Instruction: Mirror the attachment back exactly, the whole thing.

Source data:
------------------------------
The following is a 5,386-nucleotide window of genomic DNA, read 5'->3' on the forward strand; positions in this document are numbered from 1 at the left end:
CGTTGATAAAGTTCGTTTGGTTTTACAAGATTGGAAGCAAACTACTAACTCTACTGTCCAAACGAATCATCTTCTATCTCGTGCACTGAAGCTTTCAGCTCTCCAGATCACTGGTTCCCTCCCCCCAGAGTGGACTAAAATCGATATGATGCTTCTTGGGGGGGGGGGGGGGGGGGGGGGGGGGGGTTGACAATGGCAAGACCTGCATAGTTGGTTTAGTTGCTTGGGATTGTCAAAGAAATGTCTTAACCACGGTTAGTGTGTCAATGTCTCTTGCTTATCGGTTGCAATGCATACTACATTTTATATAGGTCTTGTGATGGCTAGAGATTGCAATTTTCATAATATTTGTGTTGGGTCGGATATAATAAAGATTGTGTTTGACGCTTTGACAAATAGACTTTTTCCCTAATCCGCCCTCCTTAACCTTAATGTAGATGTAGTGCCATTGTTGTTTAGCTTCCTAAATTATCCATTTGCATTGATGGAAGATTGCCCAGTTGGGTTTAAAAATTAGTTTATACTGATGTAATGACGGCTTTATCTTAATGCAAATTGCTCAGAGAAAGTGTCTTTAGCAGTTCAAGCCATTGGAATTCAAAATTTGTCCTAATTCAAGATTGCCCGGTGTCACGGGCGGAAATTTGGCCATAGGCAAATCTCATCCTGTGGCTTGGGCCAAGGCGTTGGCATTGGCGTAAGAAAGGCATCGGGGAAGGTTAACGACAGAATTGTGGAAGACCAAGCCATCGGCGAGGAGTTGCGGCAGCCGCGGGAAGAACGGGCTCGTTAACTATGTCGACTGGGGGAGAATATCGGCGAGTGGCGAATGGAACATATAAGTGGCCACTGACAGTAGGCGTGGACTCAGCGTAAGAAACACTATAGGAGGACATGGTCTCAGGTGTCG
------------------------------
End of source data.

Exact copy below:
The following is a 5,386-nucleotide window of genomic DNA, read 5'->3' on the forward strand; positions in this document are numbered from 1 at the left end:
CGTTGATAAAGTTCGTTTGGTTTTACAAGATTGGAAGCAAACTACTAACTCTACTGTCCAAACGAATCATCTTCTATCTCGTGCACTGAAGCTTTCAGCTCTCCAGATCACTGGTTCCCTCCCCCCAGAGTGGACTAAAATCGATATGATGCTTCTTGGGGGGGGGGGGGGGGGGGGGGGGGGGGGTTGACAATGGCAAGACCTGCATAGTTGGTTTAGTTGCTTGGGATTGTCAAAGAAATGTCTTAACCACGGTTAGTGTGTCAATGTCTCTTGCTTATCGGTTGCAATGCATACTACATTTTATATAGGTCTTGTGATGGCTAGAGATTGCAATTTTCATAATATTTGTGTTGGGTCGGATATAATAAAGATTGTGTTTGACGCTTTGACAAATAGACTTTTTCCCTAATCCGCCCTCCTTAACCTTAATGTAGATGTAGTGCCATTGTTGTTTAGCTTCCTAAATTATCCATTTGCATTGATGGAAGATTGCCCAGTTGGGTTTAAAAATTAGTTTATACTGATGTAATGACGGCTTTATCTTAATGCAAATTGCTCAGAGAAAGTGTCTTTAGCAGTTCAAGCCATTGGAATTCAAAATTTGTCCTAATTCAAGATTGCCCGGTGTCACGGGCGGAAATTTGGCCATAGGCAAATCTCATCCTGTGGCTTGGGCCAAGGCGTTGGCATTGGCGTAAGAAAGGCATCGGGGAAGGTTAACGACAGAATTGTGGAAGACCAAGCCATCGGCGAGGAGTTGCGGCAGCCGCGGGAAGAACGGGCTCGTTAACTATGTCGACTGGGGGAGAATATCGGCGAGTGGCGAATGGAACATATAAGTGGCCACTGACAGTAGGCGTGGACTCAGCGTAAGAAACACTATAGGAGGACATGGTCTCAGGTGTCG